The third and most recent design is the panel cooker. Its major features are low cost and increased portability, as the panels are hinged and can be folded up. Invented by Dr. Roger Bernard, it was initially adapted by Solar Cookers International for use in refugee camps. A commercial model developed by Solar Household Energy, Inc. is now available. In this model, called the HotPot, a black steel cooking pot with a wide flange is suspended inside a transparent glass bowl with a space of 1.3cm between the two. This assembly is covered with a glass lid and placed in front of a foldable reflector designed to deliver solar energy through the glass bowl to the black pot. The resultant heat is retained between bowl and pot by the pot's flange (Figure 4).

How to Do It Yourself Designs[edit | edit source]

References[edit | edit source]

Further reading[edit | edit source]

  • Solar Cookers in the Third World by Klaus Kuhnke, Marianne Reuber & Schwefel. GTZ
    • Moving Ahead with Solar Cookers: Acceptance and Introduction to the Market, GTZ, March 1999.
    • Something New Under The Sun: A Manual for Solar Box Cookers, Technology for Life

Useful addresses[edit | edit source]

Sun Ovens International Inc.
39W835 Midan Drive
Elburn, IL 60119 USA
Phone (630) 208-7273
Toll Free (800) 408 7919
Fax (630) 208-7386

Solar Cookers International
1919 21st Street, #203
Sacramento, CA 95814
Tel: 916-455-4499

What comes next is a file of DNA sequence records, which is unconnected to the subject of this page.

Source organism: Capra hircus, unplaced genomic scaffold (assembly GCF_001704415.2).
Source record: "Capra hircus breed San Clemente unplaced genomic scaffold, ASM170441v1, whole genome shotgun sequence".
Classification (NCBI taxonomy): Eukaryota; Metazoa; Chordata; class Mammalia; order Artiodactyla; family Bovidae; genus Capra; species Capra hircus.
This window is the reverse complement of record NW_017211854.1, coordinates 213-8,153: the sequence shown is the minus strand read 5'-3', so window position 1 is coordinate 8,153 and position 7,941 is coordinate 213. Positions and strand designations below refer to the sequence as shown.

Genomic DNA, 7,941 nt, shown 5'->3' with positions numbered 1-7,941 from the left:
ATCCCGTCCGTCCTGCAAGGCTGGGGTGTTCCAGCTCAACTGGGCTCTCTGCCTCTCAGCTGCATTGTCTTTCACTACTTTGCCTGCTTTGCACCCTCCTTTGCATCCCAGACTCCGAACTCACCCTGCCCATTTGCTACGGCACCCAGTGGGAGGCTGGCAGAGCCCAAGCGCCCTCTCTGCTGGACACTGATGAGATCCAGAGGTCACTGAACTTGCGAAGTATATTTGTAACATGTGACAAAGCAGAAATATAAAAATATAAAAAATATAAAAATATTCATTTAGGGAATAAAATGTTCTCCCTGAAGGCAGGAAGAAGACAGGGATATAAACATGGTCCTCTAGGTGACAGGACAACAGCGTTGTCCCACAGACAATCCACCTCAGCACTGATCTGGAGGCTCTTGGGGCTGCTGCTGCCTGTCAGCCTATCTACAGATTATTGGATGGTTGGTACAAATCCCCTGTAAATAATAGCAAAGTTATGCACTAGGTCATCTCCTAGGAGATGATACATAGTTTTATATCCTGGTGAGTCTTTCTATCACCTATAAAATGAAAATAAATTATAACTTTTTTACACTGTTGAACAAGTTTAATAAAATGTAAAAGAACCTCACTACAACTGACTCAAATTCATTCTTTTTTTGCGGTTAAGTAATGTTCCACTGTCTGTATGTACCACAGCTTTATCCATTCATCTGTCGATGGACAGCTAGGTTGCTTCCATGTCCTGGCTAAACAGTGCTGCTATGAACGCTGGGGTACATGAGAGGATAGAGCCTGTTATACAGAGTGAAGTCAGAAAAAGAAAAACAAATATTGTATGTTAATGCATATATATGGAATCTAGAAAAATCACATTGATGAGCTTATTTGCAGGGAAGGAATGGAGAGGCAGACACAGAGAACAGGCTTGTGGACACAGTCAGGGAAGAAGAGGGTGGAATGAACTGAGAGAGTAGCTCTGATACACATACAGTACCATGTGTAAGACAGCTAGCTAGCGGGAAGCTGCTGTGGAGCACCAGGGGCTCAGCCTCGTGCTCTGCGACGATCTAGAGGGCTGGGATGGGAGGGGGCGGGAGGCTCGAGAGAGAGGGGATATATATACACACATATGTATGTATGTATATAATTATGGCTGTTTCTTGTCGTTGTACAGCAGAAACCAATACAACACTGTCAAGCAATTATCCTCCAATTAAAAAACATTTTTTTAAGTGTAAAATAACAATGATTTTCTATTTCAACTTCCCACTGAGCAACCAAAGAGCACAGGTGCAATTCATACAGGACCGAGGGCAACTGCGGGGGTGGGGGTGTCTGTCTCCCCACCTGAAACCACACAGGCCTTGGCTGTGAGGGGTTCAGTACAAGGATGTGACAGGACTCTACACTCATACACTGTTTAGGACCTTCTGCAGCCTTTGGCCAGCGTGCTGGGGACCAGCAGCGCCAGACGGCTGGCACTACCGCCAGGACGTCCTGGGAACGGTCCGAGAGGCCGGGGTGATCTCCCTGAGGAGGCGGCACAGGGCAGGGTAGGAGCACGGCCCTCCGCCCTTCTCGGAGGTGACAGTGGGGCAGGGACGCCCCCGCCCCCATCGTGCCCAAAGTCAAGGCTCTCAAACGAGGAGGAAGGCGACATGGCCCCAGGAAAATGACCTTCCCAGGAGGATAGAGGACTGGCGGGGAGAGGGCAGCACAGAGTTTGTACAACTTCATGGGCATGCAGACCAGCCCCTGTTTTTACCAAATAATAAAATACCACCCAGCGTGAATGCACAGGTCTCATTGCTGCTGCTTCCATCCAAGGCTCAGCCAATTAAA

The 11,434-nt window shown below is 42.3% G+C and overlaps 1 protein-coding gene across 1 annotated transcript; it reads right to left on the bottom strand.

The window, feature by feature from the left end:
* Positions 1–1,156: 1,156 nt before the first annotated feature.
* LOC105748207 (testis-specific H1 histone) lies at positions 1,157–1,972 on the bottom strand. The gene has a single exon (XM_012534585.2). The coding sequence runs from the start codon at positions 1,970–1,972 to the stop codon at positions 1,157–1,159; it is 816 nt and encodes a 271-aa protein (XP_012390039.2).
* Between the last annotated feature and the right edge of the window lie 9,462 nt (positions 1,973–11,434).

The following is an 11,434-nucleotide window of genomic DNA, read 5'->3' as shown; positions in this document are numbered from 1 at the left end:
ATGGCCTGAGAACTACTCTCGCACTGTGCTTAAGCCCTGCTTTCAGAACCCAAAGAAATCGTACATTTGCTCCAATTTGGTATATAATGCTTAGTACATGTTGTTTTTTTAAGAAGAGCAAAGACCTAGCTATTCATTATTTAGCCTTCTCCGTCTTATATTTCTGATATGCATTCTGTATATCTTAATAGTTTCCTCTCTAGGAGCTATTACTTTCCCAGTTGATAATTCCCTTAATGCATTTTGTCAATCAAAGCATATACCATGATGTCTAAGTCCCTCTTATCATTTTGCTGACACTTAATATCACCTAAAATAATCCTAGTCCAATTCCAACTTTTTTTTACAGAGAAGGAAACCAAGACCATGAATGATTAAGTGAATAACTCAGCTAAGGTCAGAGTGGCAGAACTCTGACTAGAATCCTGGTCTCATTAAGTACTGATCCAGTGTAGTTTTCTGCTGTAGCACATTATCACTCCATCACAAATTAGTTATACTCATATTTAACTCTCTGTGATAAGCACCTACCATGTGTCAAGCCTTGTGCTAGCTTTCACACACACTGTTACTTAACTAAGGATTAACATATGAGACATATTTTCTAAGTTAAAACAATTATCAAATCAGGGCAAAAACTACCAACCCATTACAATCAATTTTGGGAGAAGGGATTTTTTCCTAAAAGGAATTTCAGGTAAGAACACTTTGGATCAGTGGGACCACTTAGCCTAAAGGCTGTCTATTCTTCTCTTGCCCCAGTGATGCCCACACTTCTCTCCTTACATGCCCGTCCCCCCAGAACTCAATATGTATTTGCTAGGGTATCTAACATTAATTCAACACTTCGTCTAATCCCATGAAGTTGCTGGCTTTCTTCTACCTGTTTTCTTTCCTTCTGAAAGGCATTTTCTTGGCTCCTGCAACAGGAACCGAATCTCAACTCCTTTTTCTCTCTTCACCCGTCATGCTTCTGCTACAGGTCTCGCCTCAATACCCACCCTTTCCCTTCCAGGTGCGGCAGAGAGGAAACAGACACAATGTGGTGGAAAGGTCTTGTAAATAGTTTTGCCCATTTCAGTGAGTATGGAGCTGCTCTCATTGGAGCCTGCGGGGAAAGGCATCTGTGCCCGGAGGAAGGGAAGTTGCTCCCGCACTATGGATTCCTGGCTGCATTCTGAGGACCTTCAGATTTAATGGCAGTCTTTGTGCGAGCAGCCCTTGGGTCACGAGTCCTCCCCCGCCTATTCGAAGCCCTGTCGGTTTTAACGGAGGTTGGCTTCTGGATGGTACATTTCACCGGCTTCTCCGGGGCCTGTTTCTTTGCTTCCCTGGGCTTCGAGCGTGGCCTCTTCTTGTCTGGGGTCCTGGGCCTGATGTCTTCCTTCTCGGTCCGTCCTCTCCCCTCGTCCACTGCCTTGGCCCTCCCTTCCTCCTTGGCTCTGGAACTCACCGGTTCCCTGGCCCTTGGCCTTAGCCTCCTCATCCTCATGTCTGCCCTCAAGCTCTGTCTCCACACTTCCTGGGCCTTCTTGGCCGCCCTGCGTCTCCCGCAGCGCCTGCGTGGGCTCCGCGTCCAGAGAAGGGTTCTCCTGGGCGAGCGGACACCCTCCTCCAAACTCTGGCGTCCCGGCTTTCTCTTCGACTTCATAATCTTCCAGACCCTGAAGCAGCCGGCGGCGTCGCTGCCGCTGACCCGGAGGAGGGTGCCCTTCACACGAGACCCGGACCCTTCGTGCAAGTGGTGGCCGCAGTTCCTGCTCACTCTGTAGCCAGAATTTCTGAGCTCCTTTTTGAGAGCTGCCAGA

Fax: 916-455-4498

This organization produces Solar Cooker Review
detailing a wide range of solar cooking equipment
and related projects occurring throughout the world.

Postfach 5180
65726 Eschborn
Tel: +49 6196-793185
Fax: +49 6196-797352

Technology for Life (TFL)

The Appropriate Technology Development
Post Box No 311
Gandhi Bhawan
The organization has designed a box type solar
cooker, they do not manufacture the item but allow
the manufacture to be carried out at a local level.

FA info icon.svg Angle down icon.svg Page data
Keywords solar, cooking, energy, solar cooking, solar cookers
SDG SDG02 Zero hunger, SDG03 Good health and well-being, SDG07 Affordable and clean energy
Authors Steven Medina
License CC-BY-SA-3.0
Ported from (original)
Language English (en)
Related subpages, pages link here
Aliases Solar Cooking and Health
Impact 2,347 page views
Created February 25, 2009 by Steven Medina
Modified April 30, 2024 by StandardWikitext bot